Subject: I have found a DVD that I think you would enjoy
|A Tribute to Stevie Ray Vaughan|
Actors: Jimmie Vaughan, B.B. King, Robert Cray, Buddy Guy, Eric Clapton
Director: Gary Menotti
Genres: Music Video & Concerts
No Description Available No Track Information Available Media Type: DVD Artist: TRIBUTE TO STEVIE RAY VAUGH Title: TRIBUTE TO STEVIE RAY VAUGHAN Street Release Date: 03/31/1998
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Sandeep Joshi | Floral Park, NY | 02/21/1999
(5 out of 5 stars)
"This film, shot in Texas in June of 1995, features a whole host of talented musicians. The littany of names is enthralling. Buddy Guy, B.B. King, Bonnie Raitt, Jimmy Vaughan, Robert Cray and Eric Clapton, who was nominated for best male rock performance in 1997 at the Grammys for his performance. Each musician performs his own incredible piece and the film also includes each performer's reflections on Stevie and all culminating to an incredible blues guitar jam with each musician having a solo. Filled with beautiful slides, riffs and solos and heartfelt thoughts each artist pays tribute to Stevie Ray Vaughan in his own way. A befitting tribute to a once in a life time bluesman."
Stevie Played Stevie Better
A.Trendl HungarianBookstore.com | Glen Ellyn, IL USA | 06/13/2002
(4 out of 5 stars)
""A Tribute To Stevie Ray Vaughan" shows some marvelous performances of Vaughan's work by some of the great bluesman and guitarists. Clapton, Cray, Guy, Raitt, King and even Vaughan's very talented brother crank through the better known Stevie Ray tunes with incredible musical mastery.
Interupting some great jams, unfortunately, is a bunch of interviews. They are interesting, but kill the flow of the concert. It seems like a PBS special.
I recommend "A Tribute To Stevie Ray Vaughan," but get one of Stevie Ray's concert CDs or DVDs instead if you are looking to hear top Vaughan blues.
Or, get a BB King or Buddy Guy CD. If you buy this one, fast forward through the interviews.
Interviews mar otherwise fabulous performances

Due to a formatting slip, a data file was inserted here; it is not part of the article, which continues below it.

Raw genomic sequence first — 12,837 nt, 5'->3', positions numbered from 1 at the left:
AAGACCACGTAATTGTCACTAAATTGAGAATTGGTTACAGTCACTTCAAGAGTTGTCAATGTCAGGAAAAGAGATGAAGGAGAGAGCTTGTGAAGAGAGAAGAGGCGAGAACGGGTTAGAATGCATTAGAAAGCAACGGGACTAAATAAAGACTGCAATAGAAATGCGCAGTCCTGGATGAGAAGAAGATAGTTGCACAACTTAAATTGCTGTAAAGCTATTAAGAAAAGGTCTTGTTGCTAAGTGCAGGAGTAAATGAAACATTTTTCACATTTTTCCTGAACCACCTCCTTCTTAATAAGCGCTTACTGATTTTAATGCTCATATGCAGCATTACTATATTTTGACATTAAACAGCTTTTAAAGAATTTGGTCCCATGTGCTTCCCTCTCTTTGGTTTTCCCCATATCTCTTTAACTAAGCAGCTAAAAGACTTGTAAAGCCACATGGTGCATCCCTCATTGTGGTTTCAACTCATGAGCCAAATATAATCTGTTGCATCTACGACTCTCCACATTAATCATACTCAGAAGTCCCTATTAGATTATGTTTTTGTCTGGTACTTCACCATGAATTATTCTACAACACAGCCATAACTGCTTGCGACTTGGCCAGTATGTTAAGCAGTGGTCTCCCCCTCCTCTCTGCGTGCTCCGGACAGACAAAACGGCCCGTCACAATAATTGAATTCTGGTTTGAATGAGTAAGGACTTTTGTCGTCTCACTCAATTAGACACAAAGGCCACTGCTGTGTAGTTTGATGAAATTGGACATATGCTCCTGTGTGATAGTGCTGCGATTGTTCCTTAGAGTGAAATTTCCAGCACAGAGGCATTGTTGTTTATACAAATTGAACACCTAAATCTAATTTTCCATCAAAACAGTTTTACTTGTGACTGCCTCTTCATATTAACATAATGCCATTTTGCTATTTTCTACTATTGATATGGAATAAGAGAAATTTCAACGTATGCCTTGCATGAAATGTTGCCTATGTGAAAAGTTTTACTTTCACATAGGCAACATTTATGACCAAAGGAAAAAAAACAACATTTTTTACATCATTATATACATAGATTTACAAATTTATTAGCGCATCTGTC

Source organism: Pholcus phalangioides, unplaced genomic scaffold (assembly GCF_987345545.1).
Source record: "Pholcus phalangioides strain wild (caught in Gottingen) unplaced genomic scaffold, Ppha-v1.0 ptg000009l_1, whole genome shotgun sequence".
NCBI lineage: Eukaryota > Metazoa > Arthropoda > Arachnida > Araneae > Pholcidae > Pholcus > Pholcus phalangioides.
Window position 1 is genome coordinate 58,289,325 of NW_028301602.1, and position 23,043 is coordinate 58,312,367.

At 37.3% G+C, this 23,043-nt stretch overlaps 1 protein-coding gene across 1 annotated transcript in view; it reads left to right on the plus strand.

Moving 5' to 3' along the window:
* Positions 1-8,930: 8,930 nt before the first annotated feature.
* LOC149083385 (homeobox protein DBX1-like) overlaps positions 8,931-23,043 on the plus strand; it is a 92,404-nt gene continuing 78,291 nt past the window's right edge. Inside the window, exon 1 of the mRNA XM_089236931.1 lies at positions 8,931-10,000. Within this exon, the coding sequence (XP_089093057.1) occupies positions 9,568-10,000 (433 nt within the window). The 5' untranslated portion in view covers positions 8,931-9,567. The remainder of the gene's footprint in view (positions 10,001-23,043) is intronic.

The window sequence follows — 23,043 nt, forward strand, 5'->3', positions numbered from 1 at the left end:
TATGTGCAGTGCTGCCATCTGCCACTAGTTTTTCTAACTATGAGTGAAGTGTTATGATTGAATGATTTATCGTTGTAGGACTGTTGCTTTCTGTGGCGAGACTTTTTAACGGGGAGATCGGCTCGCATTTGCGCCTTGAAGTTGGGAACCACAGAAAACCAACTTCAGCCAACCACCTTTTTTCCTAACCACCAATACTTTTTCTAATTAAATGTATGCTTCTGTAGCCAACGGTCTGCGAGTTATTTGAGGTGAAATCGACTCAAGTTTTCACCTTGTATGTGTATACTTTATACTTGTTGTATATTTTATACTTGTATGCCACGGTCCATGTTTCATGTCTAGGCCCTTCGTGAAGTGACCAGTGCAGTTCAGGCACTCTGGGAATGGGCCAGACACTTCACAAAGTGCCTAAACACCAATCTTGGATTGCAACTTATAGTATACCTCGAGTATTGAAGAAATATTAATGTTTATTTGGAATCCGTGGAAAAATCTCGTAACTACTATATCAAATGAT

James Turney | Virginia | 01/14/2000
(4 out of 5 stars)
"Buy this but keep the remote close by after the first listen. Frankly, I'm getting very angry by the many DVDs that are almost ruined, as this one, by interruptions that are boring after one or two listens. To add insult to injury, the chapters begin with the interviews, not the music, so hitting the advance button when talk interrupts the flow doesn't work. You'll have to frequently and carefully fast forward to keep the energy flowing, it's infuriating! DVD also has the capability of alternative tracks so the option to hear the interesting talk when desired is there. I doubt anyone will desire to hear this great music interrupted by talk. If you listen to this music as it was performed, ie loud, then get ready to have your ears blasted when the talk begins. At least they could have made the talk volume consistent with the typically loud music playback volumes. I propose a test, if the talk is so damned compelling why not release audio CDs with talk between cuts. Does anyone seriously believe that would sell? Music on video has had this problem for so long, and it's so pervasive, that I believe this greatly accounts for the poor sales of music on video, which is why there aren't many releases and production runs are so short. Check out the auctions and notice that music videos almost always get the highest bids due to their scarcity. Meanwhile, you can find almost any mainstream 20 or 30 year old audio release, without interruptions for talk, still in every music shop. I like music on video and I demand releases that can stand up to many enjoyable repeat playings!"
Quentin Dastugue | New Orleans | 04/14/2000
(5 out of 5 stars)
"The greatest blues players pay tribute to the man who may be the greatest blues player ever. The full song clips of BB King, Eric Clapton, Bonnie Raitt, Robert Cray are enought to stir the soul and Art Neville's song "Six Strings Down" is on target for the long lost genius of Vaughan. The interviews are placed in the wrong places but are still good material. The true highlights are the clips of Stevie Ray doing what he did best - playing the blues in another world."